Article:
LLS Man of the Year deals with personal tragedies
When Kevin Shimp was asked to become a candidate for The Leukemia & Lymphoma Society (LLS) Virginia Chapter Man of the Year, his initial reaction was that he could not possibly say yes.
Not only was he working 50-hour weeks during the March-to-May campaign period, but the busy father of two teenagers was also attending graduate school full-time.
Becoming a candidate meant he would take on the equivalent of another part-time job for 10 weeks to raise funds for blood cancer research.
At the same time, however, that Shimp’s rational inner voice was telling him he could never fit such a task into his already-packed schedule, a louder voice was telling him there was no way he could say no.
As a clinical coordinator on the Bone Marrow Transplant Unit at VCU Health Systems, Shimp says, “I see the effects of leukemia and lymphoma on a daily basis.”
His wife, Jill, a pediatric hematology/oncology nurse at VCU, cares for patients that often end up in his transplant unit.
But the clincher for Shimp was that his father-in-law, Billy Snead, had been diagnosed with leukemia three years earlier.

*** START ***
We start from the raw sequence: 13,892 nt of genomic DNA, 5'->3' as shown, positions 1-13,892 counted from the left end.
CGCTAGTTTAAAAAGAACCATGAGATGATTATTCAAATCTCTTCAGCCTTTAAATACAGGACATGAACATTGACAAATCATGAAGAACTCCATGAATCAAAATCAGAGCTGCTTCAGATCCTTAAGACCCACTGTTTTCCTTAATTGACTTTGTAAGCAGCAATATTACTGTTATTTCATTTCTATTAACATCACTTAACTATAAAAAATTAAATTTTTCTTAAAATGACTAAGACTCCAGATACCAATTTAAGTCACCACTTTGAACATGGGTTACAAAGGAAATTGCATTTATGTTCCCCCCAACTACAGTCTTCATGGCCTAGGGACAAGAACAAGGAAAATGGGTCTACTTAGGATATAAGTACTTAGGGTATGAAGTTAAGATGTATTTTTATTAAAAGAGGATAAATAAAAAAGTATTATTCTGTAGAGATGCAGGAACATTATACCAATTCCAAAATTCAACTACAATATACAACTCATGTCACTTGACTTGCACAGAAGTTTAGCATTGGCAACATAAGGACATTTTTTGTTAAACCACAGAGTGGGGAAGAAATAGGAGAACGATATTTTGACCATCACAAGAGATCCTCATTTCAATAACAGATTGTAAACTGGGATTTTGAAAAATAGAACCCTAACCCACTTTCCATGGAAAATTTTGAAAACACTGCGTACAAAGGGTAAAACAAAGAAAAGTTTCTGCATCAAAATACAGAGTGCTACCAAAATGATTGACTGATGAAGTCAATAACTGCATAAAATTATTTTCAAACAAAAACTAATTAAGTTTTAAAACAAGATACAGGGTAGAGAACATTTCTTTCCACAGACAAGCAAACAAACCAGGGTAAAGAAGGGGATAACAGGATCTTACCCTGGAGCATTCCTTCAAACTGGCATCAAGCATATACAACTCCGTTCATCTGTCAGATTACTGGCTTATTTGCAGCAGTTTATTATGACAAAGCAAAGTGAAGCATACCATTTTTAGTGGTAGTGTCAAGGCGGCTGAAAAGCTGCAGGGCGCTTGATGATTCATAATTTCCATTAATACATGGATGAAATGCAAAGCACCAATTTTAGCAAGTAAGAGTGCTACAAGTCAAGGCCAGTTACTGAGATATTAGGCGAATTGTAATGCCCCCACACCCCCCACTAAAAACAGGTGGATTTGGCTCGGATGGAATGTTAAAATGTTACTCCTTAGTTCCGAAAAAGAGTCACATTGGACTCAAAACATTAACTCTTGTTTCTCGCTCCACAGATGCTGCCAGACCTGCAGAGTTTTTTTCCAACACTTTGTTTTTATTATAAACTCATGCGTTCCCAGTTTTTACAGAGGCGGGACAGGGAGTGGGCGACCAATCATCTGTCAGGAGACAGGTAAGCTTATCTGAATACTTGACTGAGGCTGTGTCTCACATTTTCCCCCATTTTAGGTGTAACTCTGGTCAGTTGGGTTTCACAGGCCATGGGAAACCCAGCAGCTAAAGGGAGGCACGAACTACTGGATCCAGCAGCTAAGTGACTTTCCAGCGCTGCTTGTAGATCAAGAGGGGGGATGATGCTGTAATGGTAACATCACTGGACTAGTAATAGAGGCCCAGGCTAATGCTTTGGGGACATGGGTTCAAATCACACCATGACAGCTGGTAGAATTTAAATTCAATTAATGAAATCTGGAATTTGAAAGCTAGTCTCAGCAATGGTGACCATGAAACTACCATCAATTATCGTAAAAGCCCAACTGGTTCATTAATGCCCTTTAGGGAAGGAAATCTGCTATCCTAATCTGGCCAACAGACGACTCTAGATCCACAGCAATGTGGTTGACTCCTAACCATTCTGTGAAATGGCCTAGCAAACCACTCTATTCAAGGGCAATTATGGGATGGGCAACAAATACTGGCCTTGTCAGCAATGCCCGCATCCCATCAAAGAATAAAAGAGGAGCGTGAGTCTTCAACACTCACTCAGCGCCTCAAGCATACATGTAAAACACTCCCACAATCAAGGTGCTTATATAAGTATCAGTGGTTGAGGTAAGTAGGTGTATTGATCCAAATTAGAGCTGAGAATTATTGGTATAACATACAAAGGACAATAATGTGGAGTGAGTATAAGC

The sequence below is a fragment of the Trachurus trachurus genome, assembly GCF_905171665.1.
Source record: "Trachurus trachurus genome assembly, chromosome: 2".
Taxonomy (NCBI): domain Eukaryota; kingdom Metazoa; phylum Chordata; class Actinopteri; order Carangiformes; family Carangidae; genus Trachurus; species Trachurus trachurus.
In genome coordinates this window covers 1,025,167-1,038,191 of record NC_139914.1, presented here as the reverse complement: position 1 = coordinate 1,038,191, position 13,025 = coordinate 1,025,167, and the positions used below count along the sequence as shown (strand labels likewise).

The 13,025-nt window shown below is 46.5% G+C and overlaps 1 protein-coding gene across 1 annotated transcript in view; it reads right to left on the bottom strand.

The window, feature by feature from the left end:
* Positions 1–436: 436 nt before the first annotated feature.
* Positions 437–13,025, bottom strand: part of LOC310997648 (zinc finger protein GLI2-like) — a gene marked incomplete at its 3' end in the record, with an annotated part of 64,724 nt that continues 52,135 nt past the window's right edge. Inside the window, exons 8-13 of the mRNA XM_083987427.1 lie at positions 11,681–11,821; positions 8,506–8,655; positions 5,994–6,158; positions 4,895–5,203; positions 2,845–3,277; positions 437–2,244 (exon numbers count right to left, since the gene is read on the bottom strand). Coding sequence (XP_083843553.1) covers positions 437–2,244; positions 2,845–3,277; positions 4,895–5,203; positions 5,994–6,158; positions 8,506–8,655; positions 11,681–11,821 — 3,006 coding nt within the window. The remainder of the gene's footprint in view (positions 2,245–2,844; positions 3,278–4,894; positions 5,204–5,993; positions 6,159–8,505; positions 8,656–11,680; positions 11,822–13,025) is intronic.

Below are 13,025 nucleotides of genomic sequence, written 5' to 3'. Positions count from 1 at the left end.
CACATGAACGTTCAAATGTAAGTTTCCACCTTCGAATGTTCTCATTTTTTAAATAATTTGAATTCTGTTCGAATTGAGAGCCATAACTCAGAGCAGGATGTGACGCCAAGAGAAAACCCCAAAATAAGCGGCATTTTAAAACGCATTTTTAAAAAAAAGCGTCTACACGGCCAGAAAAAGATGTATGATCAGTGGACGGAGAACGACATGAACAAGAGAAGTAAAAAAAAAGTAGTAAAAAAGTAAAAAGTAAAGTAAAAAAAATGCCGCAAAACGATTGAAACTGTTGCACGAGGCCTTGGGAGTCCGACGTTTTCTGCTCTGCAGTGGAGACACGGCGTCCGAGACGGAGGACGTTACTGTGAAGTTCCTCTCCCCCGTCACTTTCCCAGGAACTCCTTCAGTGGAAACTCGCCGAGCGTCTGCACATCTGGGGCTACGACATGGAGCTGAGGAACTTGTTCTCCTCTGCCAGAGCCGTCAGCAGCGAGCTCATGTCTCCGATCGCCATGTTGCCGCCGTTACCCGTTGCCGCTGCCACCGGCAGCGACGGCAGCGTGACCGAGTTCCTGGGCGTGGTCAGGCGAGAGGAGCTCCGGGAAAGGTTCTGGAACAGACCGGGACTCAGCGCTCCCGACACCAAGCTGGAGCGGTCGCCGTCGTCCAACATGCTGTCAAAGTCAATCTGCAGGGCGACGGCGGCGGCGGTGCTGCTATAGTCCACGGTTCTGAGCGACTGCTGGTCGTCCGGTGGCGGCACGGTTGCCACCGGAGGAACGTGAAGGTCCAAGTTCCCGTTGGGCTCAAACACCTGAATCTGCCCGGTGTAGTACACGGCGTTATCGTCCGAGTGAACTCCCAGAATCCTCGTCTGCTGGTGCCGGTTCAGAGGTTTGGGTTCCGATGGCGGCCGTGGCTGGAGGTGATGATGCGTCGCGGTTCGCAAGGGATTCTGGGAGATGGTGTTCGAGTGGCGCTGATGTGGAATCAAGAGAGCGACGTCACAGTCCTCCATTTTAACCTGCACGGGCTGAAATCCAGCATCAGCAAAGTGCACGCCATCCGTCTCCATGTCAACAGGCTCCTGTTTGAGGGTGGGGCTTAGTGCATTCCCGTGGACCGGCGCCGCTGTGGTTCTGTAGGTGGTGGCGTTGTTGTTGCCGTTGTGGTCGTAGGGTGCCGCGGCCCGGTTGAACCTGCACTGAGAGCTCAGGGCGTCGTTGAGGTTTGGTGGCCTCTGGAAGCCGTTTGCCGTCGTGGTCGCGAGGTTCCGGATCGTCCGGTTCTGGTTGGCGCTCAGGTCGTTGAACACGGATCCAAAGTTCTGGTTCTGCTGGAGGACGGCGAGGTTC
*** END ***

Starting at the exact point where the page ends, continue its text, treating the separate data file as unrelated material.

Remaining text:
And so, Shimp’s heart won out over reason, and he found himself saying yes.
A resident of the Shenandoah community near Willow Lawn, he was soon ringing his neighbors’ doorbells and asking for contributions.
“The feedback is incredible,” Shimp says. “The people that you meet and get a chance to talk to. . . People would hand me money at bake sales in honor of their friends, parents, and siblings.”
At one neighbor’s door, he was met with a “no soliciting” – but just two days later, the same neighbor dropped a check in his mailbox.
And within seconds of sending out his first email request for donations, Shimp received a pledge of support from a co-worker.
Shimp also organized benefit nights at local restaurants and The Byrd Theatre, asked for auction items and solicited corporate sponsorships in addition to donations from friends and family. He appreciated that many businesses were especially generous despite the tough economic times.